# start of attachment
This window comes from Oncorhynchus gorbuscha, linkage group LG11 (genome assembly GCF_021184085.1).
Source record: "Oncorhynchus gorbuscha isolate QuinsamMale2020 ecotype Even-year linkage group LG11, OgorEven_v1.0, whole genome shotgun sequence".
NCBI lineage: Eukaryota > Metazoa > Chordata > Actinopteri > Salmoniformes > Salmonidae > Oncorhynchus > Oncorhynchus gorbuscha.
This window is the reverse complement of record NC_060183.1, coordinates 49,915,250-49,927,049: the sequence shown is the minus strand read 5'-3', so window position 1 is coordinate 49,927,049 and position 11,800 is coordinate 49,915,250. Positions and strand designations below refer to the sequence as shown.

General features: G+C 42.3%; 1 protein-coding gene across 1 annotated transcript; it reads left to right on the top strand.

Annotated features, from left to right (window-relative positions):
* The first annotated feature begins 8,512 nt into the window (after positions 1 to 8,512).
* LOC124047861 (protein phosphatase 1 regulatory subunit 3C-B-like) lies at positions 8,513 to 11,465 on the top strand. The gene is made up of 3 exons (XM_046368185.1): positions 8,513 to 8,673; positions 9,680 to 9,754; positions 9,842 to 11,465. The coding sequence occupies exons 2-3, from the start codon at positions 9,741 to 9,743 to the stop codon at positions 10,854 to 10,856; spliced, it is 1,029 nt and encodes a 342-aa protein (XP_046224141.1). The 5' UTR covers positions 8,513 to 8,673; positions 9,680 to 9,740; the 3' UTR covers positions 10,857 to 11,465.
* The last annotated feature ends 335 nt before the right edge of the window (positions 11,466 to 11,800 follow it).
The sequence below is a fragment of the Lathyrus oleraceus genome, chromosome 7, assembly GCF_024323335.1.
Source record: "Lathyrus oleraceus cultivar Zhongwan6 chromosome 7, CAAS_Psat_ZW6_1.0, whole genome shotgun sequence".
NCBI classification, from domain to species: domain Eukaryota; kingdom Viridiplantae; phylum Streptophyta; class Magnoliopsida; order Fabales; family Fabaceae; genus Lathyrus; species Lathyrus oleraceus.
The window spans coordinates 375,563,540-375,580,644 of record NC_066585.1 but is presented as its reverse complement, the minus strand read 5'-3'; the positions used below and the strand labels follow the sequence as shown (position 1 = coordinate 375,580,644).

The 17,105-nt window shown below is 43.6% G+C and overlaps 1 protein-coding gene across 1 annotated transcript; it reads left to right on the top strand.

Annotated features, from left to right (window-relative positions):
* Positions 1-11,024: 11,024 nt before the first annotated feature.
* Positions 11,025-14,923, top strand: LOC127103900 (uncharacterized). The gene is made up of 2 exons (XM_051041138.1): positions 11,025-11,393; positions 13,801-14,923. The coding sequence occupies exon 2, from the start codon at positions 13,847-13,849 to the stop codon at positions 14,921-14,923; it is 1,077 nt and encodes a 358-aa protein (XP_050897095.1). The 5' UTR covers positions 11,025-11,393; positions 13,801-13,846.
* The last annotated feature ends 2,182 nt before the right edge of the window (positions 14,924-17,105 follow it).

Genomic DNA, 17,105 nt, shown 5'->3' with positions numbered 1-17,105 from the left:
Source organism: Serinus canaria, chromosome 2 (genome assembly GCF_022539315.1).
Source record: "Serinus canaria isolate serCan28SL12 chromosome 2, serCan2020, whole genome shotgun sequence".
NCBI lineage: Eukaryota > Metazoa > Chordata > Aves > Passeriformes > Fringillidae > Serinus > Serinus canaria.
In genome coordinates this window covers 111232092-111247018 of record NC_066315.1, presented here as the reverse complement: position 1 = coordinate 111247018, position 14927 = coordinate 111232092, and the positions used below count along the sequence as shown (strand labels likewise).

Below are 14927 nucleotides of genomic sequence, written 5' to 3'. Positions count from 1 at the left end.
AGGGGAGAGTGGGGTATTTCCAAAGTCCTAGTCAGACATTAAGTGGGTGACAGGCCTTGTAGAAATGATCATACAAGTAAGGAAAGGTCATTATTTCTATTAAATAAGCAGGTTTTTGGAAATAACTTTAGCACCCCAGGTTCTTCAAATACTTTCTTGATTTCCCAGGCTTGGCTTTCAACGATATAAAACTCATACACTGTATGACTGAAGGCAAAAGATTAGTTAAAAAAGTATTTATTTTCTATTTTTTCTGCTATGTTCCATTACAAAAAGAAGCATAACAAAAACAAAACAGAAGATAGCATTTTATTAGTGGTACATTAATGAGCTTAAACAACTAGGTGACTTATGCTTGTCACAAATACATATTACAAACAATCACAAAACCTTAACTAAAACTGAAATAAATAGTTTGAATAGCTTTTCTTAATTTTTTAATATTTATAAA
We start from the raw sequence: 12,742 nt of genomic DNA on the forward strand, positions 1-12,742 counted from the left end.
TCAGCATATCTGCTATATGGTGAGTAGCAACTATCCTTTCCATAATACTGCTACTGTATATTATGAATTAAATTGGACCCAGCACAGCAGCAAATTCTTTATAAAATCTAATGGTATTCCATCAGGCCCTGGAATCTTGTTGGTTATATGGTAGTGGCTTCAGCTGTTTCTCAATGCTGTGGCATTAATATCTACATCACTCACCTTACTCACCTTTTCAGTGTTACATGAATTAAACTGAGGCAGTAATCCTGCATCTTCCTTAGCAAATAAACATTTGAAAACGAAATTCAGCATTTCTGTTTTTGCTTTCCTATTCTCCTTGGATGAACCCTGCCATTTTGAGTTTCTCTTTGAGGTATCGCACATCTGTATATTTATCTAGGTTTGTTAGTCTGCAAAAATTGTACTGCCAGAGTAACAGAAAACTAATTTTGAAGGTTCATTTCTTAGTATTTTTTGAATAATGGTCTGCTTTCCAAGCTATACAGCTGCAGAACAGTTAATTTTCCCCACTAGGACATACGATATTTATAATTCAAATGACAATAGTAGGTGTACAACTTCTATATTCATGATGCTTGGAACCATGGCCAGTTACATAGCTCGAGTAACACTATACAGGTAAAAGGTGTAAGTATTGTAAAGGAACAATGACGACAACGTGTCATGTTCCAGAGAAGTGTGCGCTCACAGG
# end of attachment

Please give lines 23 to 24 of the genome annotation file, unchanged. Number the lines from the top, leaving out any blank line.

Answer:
In genome coordinates this window covers 111232092-111247018 of record NC_066315.1, presented here as the reverse complement: position 1 = coordinate 111247018, position 14927 = coordinate 111232092, and the positions used below count along the sequence as shown (strand labels likewise).

Below are 14927 nucleotides of genomic sequence, written 5' to 3'. Positions count from 1 at the left end.